RxSwift MVVM API Manual 📃

Ok, we have all these tools, we’re aware of all the dangers. Let’s think now how to use it best to create a clear and safe API. Let’s use MVVM as the context.

There are many approaches to writing an RxSwift API. My approach is: I use RxSwift as a very cool observer pattern, for managing async tasks and make use of it’s awesome operators. I do not strive to go 100% clean, declarative RxSwfit. I’ve tried that and lost many valuable hours trying to connect the declarative and imperative world.

Here are some tips I’ve learned over the time I’m using RxSwift.

Be Consistent

It’s the most important thing in any API! If you choose one approach: stick with it!

Having that said, let’s start with the basic: input vs output.

class FilterViewModel {
 let filterButtonsEvents : BehaviorSubject<Int> 
 let filterSelectionEvent : PublishSubject<Int>
 let currentFilter : Observable<Int>
 let shouldShowFilter : Observable<Bool>

There are a couple of combinations of how you can declare input/output but this is my favorite one.


By having input as Subjects you can easily make use of many useful RxSwift operators. I think I use throttle, the most often.

.throttle(0.5, scheduler: MainScheduler.instance)
.subscribe(onNext: { [weak self] (counter) in

You can also accept input as Observable in the constructor.


Remember to have ouput declared always as an Observable. Even if it’s a Subject. Otherwise any external class could use it as input and we don’t want that - it breaks encapsulation. The way I do it is just force cast when I want to emit a new element. Please let me know if you know a better way, because this is not pretty 😱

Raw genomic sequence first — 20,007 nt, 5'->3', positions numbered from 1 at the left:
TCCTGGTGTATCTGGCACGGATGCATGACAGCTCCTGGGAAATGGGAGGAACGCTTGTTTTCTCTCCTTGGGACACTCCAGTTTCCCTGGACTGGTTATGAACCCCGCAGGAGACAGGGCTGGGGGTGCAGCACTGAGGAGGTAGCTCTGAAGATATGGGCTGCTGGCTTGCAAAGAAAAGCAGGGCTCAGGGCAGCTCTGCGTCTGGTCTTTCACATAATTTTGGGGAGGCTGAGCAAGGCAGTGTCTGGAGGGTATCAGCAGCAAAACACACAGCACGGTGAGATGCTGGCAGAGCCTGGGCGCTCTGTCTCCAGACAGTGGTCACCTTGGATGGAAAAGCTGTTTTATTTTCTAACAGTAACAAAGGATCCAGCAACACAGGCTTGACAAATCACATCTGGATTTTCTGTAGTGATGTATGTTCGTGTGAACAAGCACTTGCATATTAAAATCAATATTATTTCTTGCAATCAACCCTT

(observable as! PublishSubject)


Remember the lecture about RxSwift Safety? It’s easy to remember all the rules in a simple example. It’s much harder in a complex app with hundreds of observers. Observable type is a very broad type and doesn’t say if the stream is hot, or cold, or if it runs on the main queue.

That’s one of the reasons Driver was created! You’re encouraged to create your own units and make the API more explicit.

Driver is your hot, main scheduler unit. We’re missing a cold one, right? It’s quite easy, to create! I just called it Template, because a cold observable is a template really, and you can use it and run it using subscribe.

class Template<Element> {
    let observable : Observable<Element>
    init(_ subscribe: @escaping (AnyObserver<Element>) -> Disposable) {
        observable = Observable.create(subscribe)

So a Template is guaranteed to be cold and run on main schedule!

class MyViewModel {
 //Cold ❄️
 let createRequest : Template<Int>
 //Hot 🌶
 let shouldShowelement : Driver<Bool>

Now your API is clear and explicit!

MVVM State Machine

Just a little bonus. Something that has been on my mind lately. Complex view controllers very often get very messy when it comes to managing state. Consider using a state machine in your view model to tell your view controller what it should do. Here’s a great article that could get you started.

• It could profoundly reduce the number of Observables in your MVVM API, merging it into one enum state, instead of many granular states.

• It’ll also force you to move move of your logic to your view model

• It’ll make your code more declarative!


Michal Ciurus

A passionate iOS dev always trying to get to the bottom of stuff.